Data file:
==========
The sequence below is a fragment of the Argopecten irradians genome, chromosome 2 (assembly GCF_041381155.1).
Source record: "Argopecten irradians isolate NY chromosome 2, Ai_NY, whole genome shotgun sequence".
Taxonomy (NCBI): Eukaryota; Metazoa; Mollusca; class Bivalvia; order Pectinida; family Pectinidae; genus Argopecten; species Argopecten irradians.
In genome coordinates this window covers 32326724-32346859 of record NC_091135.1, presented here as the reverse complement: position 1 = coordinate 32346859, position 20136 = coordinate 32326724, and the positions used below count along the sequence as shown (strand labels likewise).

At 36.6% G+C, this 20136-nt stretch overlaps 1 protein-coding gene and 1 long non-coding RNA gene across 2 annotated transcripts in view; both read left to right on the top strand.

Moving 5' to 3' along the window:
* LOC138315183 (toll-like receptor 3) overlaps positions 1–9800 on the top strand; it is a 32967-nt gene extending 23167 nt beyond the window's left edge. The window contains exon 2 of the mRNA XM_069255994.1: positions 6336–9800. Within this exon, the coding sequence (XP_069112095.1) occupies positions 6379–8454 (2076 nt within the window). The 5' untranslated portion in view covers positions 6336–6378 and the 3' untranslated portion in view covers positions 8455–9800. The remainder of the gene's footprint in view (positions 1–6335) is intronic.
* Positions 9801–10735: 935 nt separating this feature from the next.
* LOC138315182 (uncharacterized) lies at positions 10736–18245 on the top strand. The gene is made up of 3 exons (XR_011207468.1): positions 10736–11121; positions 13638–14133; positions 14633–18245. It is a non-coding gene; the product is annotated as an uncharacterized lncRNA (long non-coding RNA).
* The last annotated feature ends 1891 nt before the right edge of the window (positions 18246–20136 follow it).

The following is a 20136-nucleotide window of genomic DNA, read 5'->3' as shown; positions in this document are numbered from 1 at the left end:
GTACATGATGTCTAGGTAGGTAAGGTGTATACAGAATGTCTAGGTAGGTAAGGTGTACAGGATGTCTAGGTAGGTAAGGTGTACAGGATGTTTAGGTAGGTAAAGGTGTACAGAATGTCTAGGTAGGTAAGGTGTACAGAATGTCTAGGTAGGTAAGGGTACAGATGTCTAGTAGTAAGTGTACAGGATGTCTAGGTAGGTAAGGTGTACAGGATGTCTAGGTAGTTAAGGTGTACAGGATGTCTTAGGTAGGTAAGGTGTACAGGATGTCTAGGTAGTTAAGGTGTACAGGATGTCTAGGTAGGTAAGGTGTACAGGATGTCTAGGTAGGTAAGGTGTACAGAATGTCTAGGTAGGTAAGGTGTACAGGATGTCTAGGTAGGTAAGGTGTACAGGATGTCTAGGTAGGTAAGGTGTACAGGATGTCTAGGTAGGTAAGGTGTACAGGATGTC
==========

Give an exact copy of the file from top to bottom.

The sequence below is a fragment of the Argopecten irradians genome, chromosome 2 (assembly GCF_041381155.1).
Source record: "Argopecten irradians isolate NY chromosome 2, Ai_NY, whole genome shotgun sequence".
Taxonomy (NCBI): Eukaryota; Metazoa; Mollusca; class Bivalvia; order Pectinida; family Pectinidae; genus Argopecten; species Argopecten irradians.
In genome coordinates this window covers 32326724-32346859 of record NC_091135.1, presented here as the reverse complement: position 1 = coordinate 32346859, position 20136 = coordinate 32326724, and the positions used below count along the sequence as shown (strand labels likewise).

At 36.6% G+C, this 20136-nt stretch overlaps 1 protein-coding gene and 1 long non-coding RNA gene across 2 annotated transcripts in view; both read left to right on the top strand.

Moving 5' to 3' along the window:
* LOC138315183 (toll-like receptor 3) overlaps positions 1–9800 on the top strand; it is a 32967-nt gene extending 23167 nt beyond the window's left edge. The window contains exon 2 of the mRNA XM_069255994.1: positions 6336–9800. Within this exon, the coding sequence (XP_069112095.1) occupies positions 6379–8454 (2076 nt within the window). The 5' untranslated portion in view covers positions 6336–6378 and the 3' untranslated portion in view covers positions 8455–9800. The remainder of the gene's footprint in view (positions 1–6335) is intronic.
* Positions 9801–10735: 935 nt separating this feature from the next.
* LOC138315182 (uncharacterized) lies at positions 10736–18245 on the top strand. The gene is made up of 3 exons (XR_011207468.1): positions 10736–11121; positions 13638–14133; positions 14633–18245. It is a non-coding gene; the product is annotated as an uncharacterized lncRNA (long non-coding RNA).
* The last annotated feature ends 1891 nt before the right edge of the window (positions 18246–20136 follow it).

The following is a 20136-nucleotide window of genomic DNA, read 5'->3' as shown; positions in this document are numbered from 1 at the left end:
GTACATGATGTCTAGGTAGGTAAGGTGTATACAGAATGTCTAGGTAGGTAAGGTGTACAGGATGTCTAGGTAGGTAAGGTGTACAGGATGTTTAGGTAGGTAAAGGTGTACAGAATGTCTAGGTAGGTAAGGTGTACAGAATGTCTAGGTAGGTAAGGGTACAGATGTCTAGTAGTAAGTGTACAGGATGTCTAGGTAGGTAAGGTGTACAGGATGTCTAGGTAGTTAAGGTGTACAGGATGTCTTAGGTAGGTAAGGTGTACAGGATGTCTAGGTAGTTAAGGTGTACAGGATGTCTAGGTAGGTAAGGTGTACAGGATGTCTAGGTAGGTAAGGTGTACAGAATGTCTAGGTAGGTAAGGTGTACAGGATGTCTAGGTAGGTAAGGTGTACAGGATGTCTAGGTAGGTAAGGTGTACAGGATGTCTAGGTAGGTAAGGTGTACAGGATGTC